The audience of the panel were asked the question ‘To what extent are successful business models global versus local?’ Just under two thirds of those present indicated that having a local strategy is much more important than taking the standardised global view. This thought was echoed by the panel, which generally agreed that while their businesses are operating on global scales, it’s important to tailor certain aspects to different areas.
While working on a global scale, which can have multiple different core systems, it is still necessary for all of these to be able to interact with one another. Going further, it’s very important that each system integrates correctly with local jurisdictions, understanding the values, opinions and preferences of each.
Allianz Global Investor CIO Lucy Macdonald said, “We are in a global company, we have got new clients and investors around the globe, and then we are investing in companies around the globe, so it is a very global business. However, investors need to understand exactly what’s happening within the local countries. So, you need both and that’s why it is so complex. But increasingly the technology that we are using is bringing us closer together.”
“One thing we are using is Salesforce Chatter, which is bringing all of the investors into one global conversation which is sort of going on 24/7. That has really brought everyone a lot closer together, so feeling like it is one global conversation and decision trading is very transparent in what is happening.”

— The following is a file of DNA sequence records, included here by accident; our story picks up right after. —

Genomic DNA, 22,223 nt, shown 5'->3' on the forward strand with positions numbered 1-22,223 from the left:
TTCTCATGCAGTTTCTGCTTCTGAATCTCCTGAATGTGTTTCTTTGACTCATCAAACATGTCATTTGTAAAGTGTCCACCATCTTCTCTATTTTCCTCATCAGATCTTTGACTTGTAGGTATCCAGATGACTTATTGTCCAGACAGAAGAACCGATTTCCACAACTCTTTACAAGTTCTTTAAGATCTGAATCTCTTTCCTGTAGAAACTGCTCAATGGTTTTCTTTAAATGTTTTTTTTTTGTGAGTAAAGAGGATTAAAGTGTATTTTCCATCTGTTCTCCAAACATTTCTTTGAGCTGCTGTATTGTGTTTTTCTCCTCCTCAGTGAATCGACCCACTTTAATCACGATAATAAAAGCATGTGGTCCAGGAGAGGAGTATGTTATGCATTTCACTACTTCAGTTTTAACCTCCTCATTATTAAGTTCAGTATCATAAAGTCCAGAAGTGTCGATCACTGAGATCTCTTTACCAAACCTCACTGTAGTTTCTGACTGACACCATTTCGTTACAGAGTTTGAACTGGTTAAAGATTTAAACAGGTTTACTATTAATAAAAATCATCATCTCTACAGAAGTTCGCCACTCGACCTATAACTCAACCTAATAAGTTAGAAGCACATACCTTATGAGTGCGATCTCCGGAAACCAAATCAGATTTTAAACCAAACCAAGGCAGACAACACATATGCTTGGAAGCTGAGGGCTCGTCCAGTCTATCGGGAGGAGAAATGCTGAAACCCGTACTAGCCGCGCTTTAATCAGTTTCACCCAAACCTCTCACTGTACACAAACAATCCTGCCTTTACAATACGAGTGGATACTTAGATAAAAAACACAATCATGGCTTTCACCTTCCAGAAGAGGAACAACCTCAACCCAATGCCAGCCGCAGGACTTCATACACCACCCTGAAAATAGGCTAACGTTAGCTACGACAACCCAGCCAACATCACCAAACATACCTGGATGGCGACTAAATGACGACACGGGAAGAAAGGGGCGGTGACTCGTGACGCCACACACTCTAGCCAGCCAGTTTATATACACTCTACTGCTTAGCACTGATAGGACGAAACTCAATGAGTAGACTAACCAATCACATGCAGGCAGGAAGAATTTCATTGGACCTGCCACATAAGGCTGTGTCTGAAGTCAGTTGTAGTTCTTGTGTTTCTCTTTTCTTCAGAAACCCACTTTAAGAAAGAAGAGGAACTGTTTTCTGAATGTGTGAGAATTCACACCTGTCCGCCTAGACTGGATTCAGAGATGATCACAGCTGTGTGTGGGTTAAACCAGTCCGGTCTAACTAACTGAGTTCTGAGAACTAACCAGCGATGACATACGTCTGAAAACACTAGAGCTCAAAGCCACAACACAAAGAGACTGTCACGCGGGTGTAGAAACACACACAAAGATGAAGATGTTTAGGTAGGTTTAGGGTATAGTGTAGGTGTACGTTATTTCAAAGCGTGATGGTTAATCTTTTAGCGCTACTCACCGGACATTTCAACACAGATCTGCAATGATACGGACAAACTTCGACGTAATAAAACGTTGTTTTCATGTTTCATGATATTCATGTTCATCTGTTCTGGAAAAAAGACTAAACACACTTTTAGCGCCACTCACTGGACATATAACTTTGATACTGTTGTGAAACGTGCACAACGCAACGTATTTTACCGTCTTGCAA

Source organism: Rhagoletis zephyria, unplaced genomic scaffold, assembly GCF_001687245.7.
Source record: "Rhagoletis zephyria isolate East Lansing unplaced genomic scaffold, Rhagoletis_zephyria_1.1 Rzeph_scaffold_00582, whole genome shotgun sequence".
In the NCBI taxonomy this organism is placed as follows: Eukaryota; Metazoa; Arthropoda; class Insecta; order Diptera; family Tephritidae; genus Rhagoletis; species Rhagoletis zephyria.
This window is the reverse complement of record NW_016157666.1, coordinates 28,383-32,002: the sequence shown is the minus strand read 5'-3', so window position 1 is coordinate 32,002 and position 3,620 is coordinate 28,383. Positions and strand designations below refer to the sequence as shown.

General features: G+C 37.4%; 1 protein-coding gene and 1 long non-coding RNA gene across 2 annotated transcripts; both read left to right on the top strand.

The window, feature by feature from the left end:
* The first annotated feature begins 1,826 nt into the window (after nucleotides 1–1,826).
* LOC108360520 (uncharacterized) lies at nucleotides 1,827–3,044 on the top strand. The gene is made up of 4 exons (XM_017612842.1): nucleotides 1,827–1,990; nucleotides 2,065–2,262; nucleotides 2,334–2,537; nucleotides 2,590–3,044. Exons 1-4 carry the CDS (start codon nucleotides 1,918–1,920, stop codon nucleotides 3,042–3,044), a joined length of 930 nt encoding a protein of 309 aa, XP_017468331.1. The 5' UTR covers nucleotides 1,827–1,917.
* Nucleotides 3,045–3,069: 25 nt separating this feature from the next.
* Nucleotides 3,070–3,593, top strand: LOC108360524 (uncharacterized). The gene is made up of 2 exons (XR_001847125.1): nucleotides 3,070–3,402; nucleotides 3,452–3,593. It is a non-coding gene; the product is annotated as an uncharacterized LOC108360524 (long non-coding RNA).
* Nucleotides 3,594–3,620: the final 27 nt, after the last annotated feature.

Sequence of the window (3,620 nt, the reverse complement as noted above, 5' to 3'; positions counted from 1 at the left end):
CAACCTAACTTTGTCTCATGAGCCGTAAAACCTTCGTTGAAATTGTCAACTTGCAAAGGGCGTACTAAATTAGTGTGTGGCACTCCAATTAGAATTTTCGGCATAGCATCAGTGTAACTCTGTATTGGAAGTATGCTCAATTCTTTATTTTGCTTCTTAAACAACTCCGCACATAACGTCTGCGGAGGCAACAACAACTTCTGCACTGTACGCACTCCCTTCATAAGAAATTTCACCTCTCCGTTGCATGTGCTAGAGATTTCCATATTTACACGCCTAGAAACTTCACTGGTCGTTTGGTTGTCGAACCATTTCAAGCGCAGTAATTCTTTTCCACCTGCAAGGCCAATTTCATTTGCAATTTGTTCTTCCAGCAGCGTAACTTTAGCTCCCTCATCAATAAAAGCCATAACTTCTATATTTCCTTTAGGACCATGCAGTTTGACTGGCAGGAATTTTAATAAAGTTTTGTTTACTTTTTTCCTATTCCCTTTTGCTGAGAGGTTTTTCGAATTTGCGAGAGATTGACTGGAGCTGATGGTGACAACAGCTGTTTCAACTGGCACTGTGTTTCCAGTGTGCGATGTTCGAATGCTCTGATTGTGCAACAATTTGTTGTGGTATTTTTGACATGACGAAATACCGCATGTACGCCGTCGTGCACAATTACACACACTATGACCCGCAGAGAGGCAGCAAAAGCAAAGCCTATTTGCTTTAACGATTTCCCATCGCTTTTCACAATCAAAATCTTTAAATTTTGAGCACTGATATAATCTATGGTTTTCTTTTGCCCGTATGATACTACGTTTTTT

Having a global business which is comprised of a range of differing operational methods all connected internally was believed to be the best way for a firm to work. Financial institutions have changed drastically over recent years, even if it may appear that they’re stuck with their old methods and legacy systems. Institutions are now much happier to partner with other companies and work together rather than going it alone.
Credit Suisse COO Simon Politzer said, “The collaboration internally is key if you’re serving global clients. Often we’re serving local clients, but then we will be looking at clients that then need to do things in other jurisdictions themselves. To be able to serve that client seamlessly from multiple offices, locations, teams around the world is a real value add for the client and for the firm. So that means that a global approach to collaboration is really important.”
Copyright © 2019 FinTech Global
Copyright © 2019 FinTech Global